At the Salone del Mobile fair last April, design enthusiasts filtered into Marni’s Milanese showroom, an industrial space whose concrete floors had been softened with swaths of white fabric draped from ceiling to wall and dabbed with faded citron- or blush-colored patches. In this makeshift tent, a sprawling table for 100 was set, the surrounding milky-white chairs seemingly covered in papier-mâché. Botanical sketches, made directly on the tablecloth, appeared to continue on the plates and saucers. The scene immediately sent up a flare for Marni loyalists. Though the Italian house has sporadically offered various items of furniture and homeware over the years through its line of offbeat woven accessories made by artisans in Colombia, it had yet to offer anything to serve entrées on or pour coffee into.
Launching this month, Marni’s Midnight Flowers collection comprises dinner and side plates, teacups and saucers, and bowls of various depths. With his bohemian philosophy, Marni creative director Francesco Risso opted against partnering with classic porcelain makers out of, say, Limoges, instead joining forces with Serax, the Belgium-based design brand founded in 1986 that is responsible for the tabletop lines of fashion designer Ann Demeulemeester and the delightful eclectic collaboration between Levantine chef Yotam Ottolenghi and Sicilian architect Ivo Bisignano. The Marni collaboration resulted in a 123-piece collection of tableware that is so in keeping with the designer’s spirit, it could very well have walked the runway, clutched by models in the brand’s power-clashing ensembles. “I’m fascinated by porcelain, and the way I collect pieces is quite emotional,” says Risso. “I like to merge different creations without specific rules as the result is always quite interesting—a nonhomogeneous ensemble that conveys my moods.”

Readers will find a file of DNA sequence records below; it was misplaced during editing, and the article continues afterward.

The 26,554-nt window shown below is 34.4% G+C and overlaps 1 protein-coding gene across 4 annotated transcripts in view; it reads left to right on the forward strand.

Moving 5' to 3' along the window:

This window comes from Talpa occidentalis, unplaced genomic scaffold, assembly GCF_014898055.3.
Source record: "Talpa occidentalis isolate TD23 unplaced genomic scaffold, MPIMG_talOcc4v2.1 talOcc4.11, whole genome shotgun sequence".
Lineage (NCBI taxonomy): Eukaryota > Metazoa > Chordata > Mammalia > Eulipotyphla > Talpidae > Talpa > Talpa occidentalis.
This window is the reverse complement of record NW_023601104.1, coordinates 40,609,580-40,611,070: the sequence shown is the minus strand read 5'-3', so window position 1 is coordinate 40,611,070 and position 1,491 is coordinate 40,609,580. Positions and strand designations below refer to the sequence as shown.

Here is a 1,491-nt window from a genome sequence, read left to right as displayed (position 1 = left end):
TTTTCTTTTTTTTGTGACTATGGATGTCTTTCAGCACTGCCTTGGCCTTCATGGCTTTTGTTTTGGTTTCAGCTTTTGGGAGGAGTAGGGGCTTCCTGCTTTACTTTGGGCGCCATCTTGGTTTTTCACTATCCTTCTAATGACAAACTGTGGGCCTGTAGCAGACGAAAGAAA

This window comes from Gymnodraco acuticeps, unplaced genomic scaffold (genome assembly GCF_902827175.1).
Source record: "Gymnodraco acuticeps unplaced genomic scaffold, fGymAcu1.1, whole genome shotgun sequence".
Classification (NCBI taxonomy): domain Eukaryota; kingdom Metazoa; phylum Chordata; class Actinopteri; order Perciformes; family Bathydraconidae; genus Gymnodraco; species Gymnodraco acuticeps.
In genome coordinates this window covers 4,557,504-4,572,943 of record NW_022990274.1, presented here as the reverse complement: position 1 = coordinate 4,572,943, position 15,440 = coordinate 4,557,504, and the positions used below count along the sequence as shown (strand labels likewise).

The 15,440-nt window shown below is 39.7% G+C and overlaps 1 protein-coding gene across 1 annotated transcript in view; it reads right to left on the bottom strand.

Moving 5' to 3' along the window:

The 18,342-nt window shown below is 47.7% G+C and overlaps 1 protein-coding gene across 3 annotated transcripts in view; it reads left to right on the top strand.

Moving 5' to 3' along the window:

The fashion house is known for its adroit use of off-kilter patterns, which, in the skilled hands of Risso, convey a cerebral, never-twee aesthetic that is no less reflected in this new line. The shapes and silhouettes of Midnight Flowers are unpretentious and slightly asymmetrical. Plates are simply circular; bowls are shaped like the bulbous end of an egg. Floral line drawings—developed by Risso and inspired by the Marni archives—wind their way across the collection, whimsical doodles that could pass as flower studies by a particularly precocious child. A level of perfection that erases the human hand defeats the purpose for Risso: “Since the beginning, we explored the notions of discipline and creative chaos, but also the meaning of tactility.”
Risso has long embraced this sort of frenzied creativity. Since taking the reins at Marni in 2016, he’s undone a few buttons on the veritable Marni blouse; the label has learned to take itself less seriously. (Case in point: Marni’s iconic mohairs have become increasingly more Muppet-like.) At home, Risso has personalized all of the curtains in his quirky, color-filled apartment. “There’s no piece of fabric here that hasn’t been painted,” he said earlier to Vogue. “It’s about lines and freehand.” Hovering above his kitchen table, meanwhile, are plants with fronds so long that they puddle on the surface. The scene is not unlike the energetic, verdant Salone installation strewn with flora. The message? No quiet luxury here. Risso wants your table to shout for joy.
This article was originally published on Vogue.com.